COLDS and winter bugs are back with a bang for Brits.
Health bosses are warning a "flunami" is on the horizon, urging people to get their flu shots and be aware of seasonal viruses.
One thing that everyone will be doing a lot more of it blowing their nose now that germs are being spread more easily through a lack of social distancing.
Although it's a bit grim it's something worth paying attention to – your snot can tell you an awful lot about your health.
Taking note of the colour of what comes out of your nose is useful – it can indicate that you're not as ill as you might feel, or that you should get checked out.
So what are the colours and what do they mean?
This is what is considered normal or healthy.
Every day your body will produce about 1.7 litres of this discharge, but you usually swallow most of it.
The mucus is made up of water containing proteins, antibodies and salts – it's very important to help line and protect your nose and sinuses.
Once it gets into your stomach it dissolves.
Hay fever might also cause a more intense production of clear snot, and while you will feel ill you aren't infected with a virus.
It's just your body responding to irritants like fur, pollen or mites.
This kind of nasal discharge usually comes hand in hand with feeling congested or blocked up.
There also might be some swelling in your nose and a steady flow of snot.
This is because feeling stuffy can make the discharge lose its water content, and it becomes thicker and looks cloudy.
These are signs you may have a cold or an infection is about to rear up.
This means the cold has taken a bit more of a hold than you would have liked.
Yellow snot is produced when a virus or infection has really bedded in and your body is fighting back.
The colour is from cells, such as white blood cells, arriving to kill the germs.
Once they have done their duty they are discarded and expelled in the snot, which becomes a yellowish-brown.
If you have a bedded in infection it could take ten to 14 days to clear, but your snot can tell you when your body is winning the war.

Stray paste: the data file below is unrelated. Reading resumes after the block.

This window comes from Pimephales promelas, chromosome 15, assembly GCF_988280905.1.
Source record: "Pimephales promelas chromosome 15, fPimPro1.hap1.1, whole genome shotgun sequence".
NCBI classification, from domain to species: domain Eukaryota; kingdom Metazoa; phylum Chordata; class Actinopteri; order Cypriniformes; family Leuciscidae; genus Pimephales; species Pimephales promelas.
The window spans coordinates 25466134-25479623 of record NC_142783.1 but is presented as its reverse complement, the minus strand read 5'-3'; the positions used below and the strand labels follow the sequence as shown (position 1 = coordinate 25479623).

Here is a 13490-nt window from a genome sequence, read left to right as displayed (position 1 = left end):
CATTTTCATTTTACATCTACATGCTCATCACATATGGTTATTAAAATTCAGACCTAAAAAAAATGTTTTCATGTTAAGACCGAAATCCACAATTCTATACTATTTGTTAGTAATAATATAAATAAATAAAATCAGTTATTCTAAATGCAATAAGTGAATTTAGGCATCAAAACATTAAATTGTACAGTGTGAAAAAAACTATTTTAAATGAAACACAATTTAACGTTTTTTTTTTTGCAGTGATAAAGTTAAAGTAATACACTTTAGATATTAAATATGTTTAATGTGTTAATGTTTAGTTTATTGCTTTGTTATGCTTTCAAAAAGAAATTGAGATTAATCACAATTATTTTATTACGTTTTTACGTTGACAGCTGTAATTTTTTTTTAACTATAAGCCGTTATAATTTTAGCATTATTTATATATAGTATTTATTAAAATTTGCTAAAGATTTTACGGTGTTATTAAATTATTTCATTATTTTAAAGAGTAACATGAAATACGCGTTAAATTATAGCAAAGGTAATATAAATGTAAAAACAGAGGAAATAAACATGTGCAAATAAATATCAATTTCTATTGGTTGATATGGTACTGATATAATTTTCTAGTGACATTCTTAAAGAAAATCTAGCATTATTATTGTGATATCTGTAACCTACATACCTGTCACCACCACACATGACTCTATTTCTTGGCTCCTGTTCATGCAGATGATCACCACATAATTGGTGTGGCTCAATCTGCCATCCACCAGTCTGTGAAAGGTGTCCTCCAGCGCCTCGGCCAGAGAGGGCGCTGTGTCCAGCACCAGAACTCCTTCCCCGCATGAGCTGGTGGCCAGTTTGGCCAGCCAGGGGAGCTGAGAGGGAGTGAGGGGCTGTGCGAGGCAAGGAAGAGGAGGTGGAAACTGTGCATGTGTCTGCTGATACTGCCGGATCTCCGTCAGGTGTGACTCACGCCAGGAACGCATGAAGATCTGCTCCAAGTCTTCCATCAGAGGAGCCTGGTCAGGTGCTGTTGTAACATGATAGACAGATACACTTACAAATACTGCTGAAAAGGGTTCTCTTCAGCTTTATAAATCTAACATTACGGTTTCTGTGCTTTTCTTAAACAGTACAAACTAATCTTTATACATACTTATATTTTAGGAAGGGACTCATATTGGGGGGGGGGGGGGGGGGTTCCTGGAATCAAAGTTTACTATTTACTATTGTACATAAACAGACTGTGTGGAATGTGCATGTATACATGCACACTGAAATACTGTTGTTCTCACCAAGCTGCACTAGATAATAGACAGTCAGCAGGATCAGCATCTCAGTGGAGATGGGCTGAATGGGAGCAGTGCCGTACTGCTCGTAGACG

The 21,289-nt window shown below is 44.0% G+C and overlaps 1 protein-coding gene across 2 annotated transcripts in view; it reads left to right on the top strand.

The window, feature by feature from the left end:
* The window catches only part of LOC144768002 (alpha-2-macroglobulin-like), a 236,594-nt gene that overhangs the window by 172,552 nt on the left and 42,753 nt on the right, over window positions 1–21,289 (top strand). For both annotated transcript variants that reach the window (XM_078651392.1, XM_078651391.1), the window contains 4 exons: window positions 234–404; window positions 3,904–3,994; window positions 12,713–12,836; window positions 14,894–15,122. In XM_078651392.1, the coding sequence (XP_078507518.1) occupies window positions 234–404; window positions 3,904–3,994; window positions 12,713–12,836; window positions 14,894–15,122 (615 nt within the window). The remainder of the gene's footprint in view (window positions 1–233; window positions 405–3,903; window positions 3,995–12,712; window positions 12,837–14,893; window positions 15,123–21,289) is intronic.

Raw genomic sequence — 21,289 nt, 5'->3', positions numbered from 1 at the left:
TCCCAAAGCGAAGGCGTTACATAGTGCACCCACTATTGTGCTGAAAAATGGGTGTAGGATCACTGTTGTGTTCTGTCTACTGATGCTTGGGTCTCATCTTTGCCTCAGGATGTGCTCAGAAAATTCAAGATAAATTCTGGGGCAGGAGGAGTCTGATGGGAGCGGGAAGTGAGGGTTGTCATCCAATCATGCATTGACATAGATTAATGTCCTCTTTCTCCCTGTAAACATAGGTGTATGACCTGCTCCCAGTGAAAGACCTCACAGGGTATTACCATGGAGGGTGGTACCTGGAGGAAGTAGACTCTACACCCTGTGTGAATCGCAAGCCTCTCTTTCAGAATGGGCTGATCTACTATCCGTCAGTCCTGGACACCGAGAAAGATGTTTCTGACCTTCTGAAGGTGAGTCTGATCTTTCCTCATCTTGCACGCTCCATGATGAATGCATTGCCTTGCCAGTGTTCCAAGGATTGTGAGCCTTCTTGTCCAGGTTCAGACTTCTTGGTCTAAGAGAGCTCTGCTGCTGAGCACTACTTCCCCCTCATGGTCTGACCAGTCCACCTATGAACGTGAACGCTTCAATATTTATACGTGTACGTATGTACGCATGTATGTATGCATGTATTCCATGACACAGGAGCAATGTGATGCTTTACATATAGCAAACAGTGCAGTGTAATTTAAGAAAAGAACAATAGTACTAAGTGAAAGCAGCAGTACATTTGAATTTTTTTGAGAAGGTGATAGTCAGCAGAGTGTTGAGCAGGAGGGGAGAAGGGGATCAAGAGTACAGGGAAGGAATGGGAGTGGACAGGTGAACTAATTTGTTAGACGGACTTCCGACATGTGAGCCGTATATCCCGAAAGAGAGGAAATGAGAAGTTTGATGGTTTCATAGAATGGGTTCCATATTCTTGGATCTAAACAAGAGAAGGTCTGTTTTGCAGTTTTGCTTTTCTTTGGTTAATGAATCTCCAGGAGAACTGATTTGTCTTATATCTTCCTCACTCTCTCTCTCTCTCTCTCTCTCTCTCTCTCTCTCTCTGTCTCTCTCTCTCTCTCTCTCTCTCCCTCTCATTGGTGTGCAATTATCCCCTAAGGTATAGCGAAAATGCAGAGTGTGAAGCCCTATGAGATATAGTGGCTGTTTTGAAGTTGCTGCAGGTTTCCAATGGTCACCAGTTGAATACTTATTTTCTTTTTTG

This means your immune system is working extra hard to fight an infection that won't budge.
It's been forced to go into a higher gear, with snot turning green and thick due to the amount of dead white blood cells racing to fight the intruder.
It doesn't mean you should worry too much and head to your GP, but if you have been struggling with the infection for 12 days it might be time to call in some back up.
If its viral there isn't a huge amount that can be done other than helping your body stay strong to fight it, but if it's bacterial medication may help.
This happens when there is blood in your snot.
It can happen if you've been blowing your nose forcefully a lot or if there has been a blow to your noggin.
Pregnant women can also sometimes experience bloody snot, due to blood volume increases or swollen nasal passages.
But if it is happening to a child under two then give your GP a call or 111 if you're worried.
You should also see your doctor if you:
- have difficulty breathing
- bleed for more than 30 minutes
- produce more than about one tablespoon of blood
This is usually due to old blood coming out of the body.
Or it could simply be that you have inhaled something that has discoloured the snot.
It's not usually something to worry about unless you have been experiencing it for longer than seems normal.
Black snot isn't especially common so is worth paying attention to.
It could be the sign of a serious fungal infection, which people with compromised immune systems can be more susceptible.
Four types of fungal sinus infections could be to blame.
These are mycetoma fungal sinusitis, allergic fungal sinusitis, chronic indolent sinusitis and fulminant sinusitis.
Smokers or drug takers may also have black nasal discharge.
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